The DBSCAN algorithm actually does compute the distance matrix, so no chance here. For this much data, I would recommend using MiniBatchKMeans. You can not use the Manhattan metric there out of the box, but you could do your own implementation. Maybe try the standard implementation with the euclidean metric first.

I don't know many clustering algorithms that don't perform pairwise distances.

Using the newly embedded cheat-sheet bottom center: though luck.

  • There's no way to compute them on the fly? The way I understand DBSCAN I'm not clear on why I couldn't just start with a random point, compute its distance to some other point, and compare it to epsilon, chucking it out or adding it as a neighbor over and over again... – JamesT May 5 '13 at 15:44
  • @JamesT: while it would be possible, the current scikit-learn implementation simply doesn't do that. It doesn't really scale up to large numbers of samples because it takes quadratic space and time. – Fred Foo May 5 '13 at 15:46
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    Incorrect. DBSCAN does not need a distance matrix (and in particular, not a matrix). A good implementation should use a spatial index, to significantly reduce the number of distance computations needed. It should be implemented in O(n) memory and O(n log n) runtime. – Has QUIT--Anony-Mousse May 5 '13 at 16:05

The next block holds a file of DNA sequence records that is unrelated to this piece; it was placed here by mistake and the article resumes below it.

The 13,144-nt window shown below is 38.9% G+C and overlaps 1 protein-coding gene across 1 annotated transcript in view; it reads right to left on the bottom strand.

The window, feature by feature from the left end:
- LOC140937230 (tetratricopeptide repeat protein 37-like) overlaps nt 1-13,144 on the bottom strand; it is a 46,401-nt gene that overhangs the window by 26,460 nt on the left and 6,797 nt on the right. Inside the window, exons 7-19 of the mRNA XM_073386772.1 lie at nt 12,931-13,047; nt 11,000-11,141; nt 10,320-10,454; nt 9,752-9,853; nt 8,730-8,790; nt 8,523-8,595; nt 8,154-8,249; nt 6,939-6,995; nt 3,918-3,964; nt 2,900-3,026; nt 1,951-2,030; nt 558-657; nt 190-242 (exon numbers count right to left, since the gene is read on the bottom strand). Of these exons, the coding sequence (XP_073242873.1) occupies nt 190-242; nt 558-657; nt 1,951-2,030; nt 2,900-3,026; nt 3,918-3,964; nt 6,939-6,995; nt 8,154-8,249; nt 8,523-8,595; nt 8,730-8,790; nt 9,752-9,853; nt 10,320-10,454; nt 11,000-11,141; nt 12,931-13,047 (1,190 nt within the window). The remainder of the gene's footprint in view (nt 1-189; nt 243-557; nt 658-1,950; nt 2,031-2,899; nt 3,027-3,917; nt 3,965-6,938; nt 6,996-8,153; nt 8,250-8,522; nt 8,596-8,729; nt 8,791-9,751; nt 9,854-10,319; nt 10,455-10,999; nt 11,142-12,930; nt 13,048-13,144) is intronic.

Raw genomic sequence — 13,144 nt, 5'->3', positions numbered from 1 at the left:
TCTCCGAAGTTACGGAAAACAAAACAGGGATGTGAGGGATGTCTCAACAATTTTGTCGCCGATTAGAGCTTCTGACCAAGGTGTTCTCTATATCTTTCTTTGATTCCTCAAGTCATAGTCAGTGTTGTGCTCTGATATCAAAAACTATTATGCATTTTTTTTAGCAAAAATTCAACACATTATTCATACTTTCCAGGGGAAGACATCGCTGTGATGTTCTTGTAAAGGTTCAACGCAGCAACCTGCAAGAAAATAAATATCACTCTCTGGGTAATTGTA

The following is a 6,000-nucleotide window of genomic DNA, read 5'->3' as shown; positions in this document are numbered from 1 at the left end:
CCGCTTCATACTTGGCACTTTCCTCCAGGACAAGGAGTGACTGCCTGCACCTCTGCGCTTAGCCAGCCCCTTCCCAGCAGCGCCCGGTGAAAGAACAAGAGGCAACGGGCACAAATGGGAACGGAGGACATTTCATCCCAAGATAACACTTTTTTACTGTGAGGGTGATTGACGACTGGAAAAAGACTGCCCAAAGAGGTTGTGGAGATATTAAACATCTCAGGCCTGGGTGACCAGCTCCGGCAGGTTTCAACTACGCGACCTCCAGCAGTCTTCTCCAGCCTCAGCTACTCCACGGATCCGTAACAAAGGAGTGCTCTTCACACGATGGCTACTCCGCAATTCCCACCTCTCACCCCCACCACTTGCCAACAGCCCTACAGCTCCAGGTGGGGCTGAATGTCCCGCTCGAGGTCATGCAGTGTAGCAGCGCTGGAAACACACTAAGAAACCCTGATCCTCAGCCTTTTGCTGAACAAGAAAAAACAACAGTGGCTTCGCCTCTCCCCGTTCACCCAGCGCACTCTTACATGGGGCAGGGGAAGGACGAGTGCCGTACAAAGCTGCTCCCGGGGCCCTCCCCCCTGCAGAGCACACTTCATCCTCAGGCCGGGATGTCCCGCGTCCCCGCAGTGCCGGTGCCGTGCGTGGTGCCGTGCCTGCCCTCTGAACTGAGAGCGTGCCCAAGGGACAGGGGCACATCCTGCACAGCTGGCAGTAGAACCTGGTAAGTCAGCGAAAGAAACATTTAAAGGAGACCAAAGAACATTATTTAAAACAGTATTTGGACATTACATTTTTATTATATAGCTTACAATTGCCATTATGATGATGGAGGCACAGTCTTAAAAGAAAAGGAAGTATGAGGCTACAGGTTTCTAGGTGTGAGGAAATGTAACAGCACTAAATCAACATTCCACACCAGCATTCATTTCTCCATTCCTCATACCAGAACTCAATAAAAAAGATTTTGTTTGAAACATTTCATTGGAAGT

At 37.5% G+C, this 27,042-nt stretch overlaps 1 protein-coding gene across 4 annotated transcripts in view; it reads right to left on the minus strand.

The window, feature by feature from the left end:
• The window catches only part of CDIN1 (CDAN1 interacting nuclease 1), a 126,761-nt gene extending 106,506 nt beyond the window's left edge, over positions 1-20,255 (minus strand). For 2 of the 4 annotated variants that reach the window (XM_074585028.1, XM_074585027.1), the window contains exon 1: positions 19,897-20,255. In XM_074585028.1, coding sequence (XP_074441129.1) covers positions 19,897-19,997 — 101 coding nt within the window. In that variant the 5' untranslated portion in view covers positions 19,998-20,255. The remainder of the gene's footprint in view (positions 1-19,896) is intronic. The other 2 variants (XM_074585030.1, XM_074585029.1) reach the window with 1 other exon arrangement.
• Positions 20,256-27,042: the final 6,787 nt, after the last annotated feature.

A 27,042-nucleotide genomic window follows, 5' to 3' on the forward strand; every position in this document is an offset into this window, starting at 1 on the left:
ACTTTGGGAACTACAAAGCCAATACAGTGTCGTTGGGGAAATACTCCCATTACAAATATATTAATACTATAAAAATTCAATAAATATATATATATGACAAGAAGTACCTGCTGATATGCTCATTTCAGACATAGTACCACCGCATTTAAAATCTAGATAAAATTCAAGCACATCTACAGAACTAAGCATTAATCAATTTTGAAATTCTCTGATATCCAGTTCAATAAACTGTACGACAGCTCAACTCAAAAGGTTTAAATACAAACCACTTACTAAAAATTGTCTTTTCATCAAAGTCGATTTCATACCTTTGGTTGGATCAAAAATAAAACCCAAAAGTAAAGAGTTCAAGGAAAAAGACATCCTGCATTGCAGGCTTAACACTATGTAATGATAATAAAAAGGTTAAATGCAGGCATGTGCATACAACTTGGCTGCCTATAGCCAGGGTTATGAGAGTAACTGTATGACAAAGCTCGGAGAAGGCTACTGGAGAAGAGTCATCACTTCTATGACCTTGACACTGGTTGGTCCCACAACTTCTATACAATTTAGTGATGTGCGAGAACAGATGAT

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    The DBSCAN algorithm in itself does not require to compute the whole distance matrix. See for instance the basic pseudocode on Wikipedia en.wikipedia.org/wiki/DBSCAN#Algorithm Previous versions on scikit relied on the full computation of the distance matrix but it is no longer the case – titus Feb 25 '16 at 22:49
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    @titus in my experience v0.15.2 requires far less memory than v0.17.1 to run the same code. Any idea why? – cxrodgers Aug 12 '16 at 16:13